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Jury Clears Mark Cuban of Insider Trading Charges
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On Wednesday, Mark Cuban won a long courtroom battle in a matter where the US Securities and Exchange Commission had tried to prove that Mark Cuban had committed insider trading when selling his shares in Mamma.com in 2004.

The jury in the federal district court in Dallas found that the SEC had failed to prove key elements in the case including their claim that Cuban had agreed to keep relevant information confidential and or that he had agreed not to trade upon such information.

  
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After the verdict, Cuban denounced the SEC and said that the SEC and its lead trial attorney had lied about the evidence and had targeted him because of his fame.

Observing that defendants with lesser resources than him may have easily been bullied by the SEC and forced to settle, Cuban said the SEC had led a personal attack on him. He said, “It’s personal. When you put someone on the stand and accuse them of being a liar, it’s personal. When you take all these years of my life to try and prove a point, it’s personal.”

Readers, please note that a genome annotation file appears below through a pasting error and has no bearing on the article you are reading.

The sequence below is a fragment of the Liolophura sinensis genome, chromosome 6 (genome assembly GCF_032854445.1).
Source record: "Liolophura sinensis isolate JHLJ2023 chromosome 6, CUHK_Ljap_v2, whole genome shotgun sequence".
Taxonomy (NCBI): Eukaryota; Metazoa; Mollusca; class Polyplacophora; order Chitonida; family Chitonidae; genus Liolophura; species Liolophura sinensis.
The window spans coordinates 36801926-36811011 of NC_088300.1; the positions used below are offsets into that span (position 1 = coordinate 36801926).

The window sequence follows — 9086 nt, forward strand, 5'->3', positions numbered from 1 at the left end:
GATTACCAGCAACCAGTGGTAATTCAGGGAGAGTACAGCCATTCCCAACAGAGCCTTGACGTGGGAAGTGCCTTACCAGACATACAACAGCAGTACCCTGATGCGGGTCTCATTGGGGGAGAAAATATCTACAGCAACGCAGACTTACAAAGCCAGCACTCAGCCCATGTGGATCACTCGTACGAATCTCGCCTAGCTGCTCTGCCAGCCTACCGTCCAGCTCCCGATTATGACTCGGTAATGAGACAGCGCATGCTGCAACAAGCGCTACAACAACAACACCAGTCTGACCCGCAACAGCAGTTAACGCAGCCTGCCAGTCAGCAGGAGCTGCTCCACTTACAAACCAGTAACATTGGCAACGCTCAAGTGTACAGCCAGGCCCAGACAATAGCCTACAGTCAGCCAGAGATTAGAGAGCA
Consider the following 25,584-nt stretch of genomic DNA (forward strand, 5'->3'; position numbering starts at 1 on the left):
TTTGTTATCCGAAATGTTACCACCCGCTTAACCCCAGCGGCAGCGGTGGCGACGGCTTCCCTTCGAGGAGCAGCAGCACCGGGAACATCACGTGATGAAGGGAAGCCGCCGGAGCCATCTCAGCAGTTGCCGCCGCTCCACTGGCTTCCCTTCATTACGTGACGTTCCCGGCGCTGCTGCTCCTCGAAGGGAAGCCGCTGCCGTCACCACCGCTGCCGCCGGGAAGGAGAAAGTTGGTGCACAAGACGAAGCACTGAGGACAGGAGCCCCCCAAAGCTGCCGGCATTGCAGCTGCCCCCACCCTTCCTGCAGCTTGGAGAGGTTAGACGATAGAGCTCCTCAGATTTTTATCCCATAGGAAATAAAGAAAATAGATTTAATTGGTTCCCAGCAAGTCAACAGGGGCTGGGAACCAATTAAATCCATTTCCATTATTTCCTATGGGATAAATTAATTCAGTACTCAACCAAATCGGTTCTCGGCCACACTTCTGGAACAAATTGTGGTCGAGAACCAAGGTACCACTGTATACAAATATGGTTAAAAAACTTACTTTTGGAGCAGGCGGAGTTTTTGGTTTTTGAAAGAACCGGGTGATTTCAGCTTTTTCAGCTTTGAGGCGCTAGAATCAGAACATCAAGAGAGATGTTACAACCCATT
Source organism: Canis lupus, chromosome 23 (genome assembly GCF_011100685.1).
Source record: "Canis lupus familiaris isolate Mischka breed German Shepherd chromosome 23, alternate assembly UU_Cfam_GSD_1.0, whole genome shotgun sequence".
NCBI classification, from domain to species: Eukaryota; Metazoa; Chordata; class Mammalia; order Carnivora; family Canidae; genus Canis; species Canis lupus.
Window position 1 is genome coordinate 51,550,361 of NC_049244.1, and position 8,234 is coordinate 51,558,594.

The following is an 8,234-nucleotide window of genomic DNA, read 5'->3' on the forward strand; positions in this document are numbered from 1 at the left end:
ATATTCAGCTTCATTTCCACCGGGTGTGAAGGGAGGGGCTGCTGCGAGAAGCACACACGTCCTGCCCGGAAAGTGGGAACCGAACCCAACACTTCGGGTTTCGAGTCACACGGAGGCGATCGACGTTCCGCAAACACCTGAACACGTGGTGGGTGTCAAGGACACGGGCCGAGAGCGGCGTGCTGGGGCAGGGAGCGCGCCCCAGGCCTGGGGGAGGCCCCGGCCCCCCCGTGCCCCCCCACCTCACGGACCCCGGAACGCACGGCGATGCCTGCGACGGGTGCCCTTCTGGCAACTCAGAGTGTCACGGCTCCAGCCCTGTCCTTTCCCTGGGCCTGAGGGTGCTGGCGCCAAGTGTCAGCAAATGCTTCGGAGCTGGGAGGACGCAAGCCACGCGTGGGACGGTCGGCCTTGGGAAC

He admitted, “I’m glad I’m able to be the person who can afford to stand up to them.”

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The SEC had alleged that Cuban had used insider information when selling $7.9 million of stock in Mamma.com. The CEO of the company testified by video that Cuban, as the company’s largest shareholder and agreed not to disclose information he received about a stock offering he knew would depress the price of shares in the company.

However, before the company announced the stock offering to the public, Cuban sold off his shares.



The SEC sued Cuban in the matter in 2008, but U.S. District Judge Sidney Fitzwater tossed out the lawsuit the next year. The SEC won in appeal and the appeals court sent the matter back to Fitzwater for trial. On Wednesday, the jury in the trial found the SEC’s case lacking the proof sufficient to assert their claims.

There was not strict interpretation of the standards of evidence as this was not a criminal trial, and the evidence did not require to be beyond reasonable doubt.



 

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